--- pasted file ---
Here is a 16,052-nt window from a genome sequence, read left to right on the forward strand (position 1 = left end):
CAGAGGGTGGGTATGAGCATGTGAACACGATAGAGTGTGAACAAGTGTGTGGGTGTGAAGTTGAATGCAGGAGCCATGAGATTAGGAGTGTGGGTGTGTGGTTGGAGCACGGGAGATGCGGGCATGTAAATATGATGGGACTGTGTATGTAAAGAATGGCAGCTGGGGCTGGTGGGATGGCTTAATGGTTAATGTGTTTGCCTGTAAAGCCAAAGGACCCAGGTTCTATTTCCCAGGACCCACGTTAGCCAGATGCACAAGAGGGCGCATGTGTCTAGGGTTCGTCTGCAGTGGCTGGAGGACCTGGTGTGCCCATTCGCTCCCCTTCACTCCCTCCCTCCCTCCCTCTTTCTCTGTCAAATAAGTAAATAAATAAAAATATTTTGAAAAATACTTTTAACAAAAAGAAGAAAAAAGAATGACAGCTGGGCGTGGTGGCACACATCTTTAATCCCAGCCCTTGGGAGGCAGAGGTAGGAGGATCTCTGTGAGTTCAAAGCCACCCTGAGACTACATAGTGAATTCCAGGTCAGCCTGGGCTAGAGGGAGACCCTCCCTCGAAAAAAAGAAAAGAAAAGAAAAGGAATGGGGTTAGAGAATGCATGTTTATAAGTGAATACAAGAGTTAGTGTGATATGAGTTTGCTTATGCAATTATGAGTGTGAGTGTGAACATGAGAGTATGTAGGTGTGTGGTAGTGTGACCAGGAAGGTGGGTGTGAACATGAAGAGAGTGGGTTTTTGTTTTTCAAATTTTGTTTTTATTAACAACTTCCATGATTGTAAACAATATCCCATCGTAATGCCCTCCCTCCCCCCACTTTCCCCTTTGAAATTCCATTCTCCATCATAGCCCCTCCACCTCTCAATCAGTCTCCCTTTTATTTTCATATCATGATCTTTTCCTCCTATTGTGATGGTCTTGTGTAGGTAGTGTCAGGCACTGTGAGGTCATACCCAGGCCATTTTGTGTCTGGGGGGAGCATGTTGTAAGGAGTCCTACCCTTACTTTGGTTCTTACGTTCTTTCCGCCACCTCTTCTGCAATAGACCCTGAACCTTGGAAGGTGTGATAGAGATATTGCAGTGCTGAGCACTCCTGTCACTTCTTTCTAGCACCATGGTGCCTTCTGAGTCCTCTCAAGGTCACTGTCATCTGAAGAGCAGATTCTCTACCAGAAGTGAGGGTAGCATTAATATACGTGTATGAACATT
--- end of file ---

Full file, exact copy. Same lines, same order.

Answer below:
Here is a 16,052-nt window from a genome sequence, read left to right on the forward strand (position 1 = left end):
CAGAGGGTGGGTATGAGCATGTGAACACGATAGAGTGTGAACAAGTGTGTGGGTGTGAAGTTGAATGCAGGAGCCATGAGATTAGGAGTGTGGGTGTGTGGTTGGAGCACGGGAGATGCGGGCATGTAAATATGATGGGACTGTGTATGTAAAGAATGGCAGCTGGGGCTGGTGGGATGGCTTAATGGTTAATGTGTTTGCCTGTAAAGCCAAAGGACCCAGGTTCTATTTCCCAGGACCCACGTTAGCCAGATGCACAAGAGGGCGCATGTGTCTAGGGTTCGTCTGCAGTGGCTGGAGGACCTGGTGTGCCCATTCGCTCCCCTTCACTCCCTCCCTCCCTCCCTCTTTCTCTGTCAAATAAGTAAATAAATAAAAATATTTTGAAAAATACTTTTAACAAAAAGAAGAAAAAAGAATGACAGCTGGGCGTGGTGGCACACATCTTTAATCCCAGCCCTTGGGAGGCAGAGGTAGGAGGATCTCTGTGAGTTCAAAGCCACCCTGAGACTACATAGTGAATTCCAGGTCAGCCTGGGCTAGAGGGAGACCCTCCCTCGAAAAAAAGAAAAGAAAAGAAAAGGAATGGGGTTAGAGAATGCATGTTTATAAGTGAATACAAGAGTTAGTGTGATATGAGTTTGCTTATGCAATTATGAGTGTGAGTGTGAACATGAGAGTATGTAGGTGTGTGGTAGTGTGACCAGGAAGGTGGGTGTGAACATGAAGAGAGTGGGTTTTTGTTTTTCAAATTTTGTTTTTATTAACAACTTCCATGATTGTAAACAATATCCCATCGTAATGCCCTCCCTCCCCCCACTTTCCCCTTTGAAATTCCATTCTCCATCATAGCCCCTCCACCTCTCAATCAGTCTCCCTTTTATTTTCATATCATGATCTTTTCCTCCTATTGTGATGGTCTTGTGTAGGTAGTGTCAGGCACTGTGAGGTCATACCCAGGCCATTTTGTGTCTGGGGGGAGCATGTTGTAAGGAGTCCTACCCTTACTTTGGTTCTTACGTTCTTTCCGCCACCTCTTCTGCAATAGACCCTGAACCTTGGAAGGTGTGATAGAGATATTGCAGTGCTGAGCACTCCTGTCACTTCTTTCTAGCACCATGGTGCCTTCTGAGTCCTCTCAAGGTCACTGTCATCTGAAGAGCAGATTCTCTACCAGAAGTGAGGGTAGCATTAATATACGTGTATGAACATT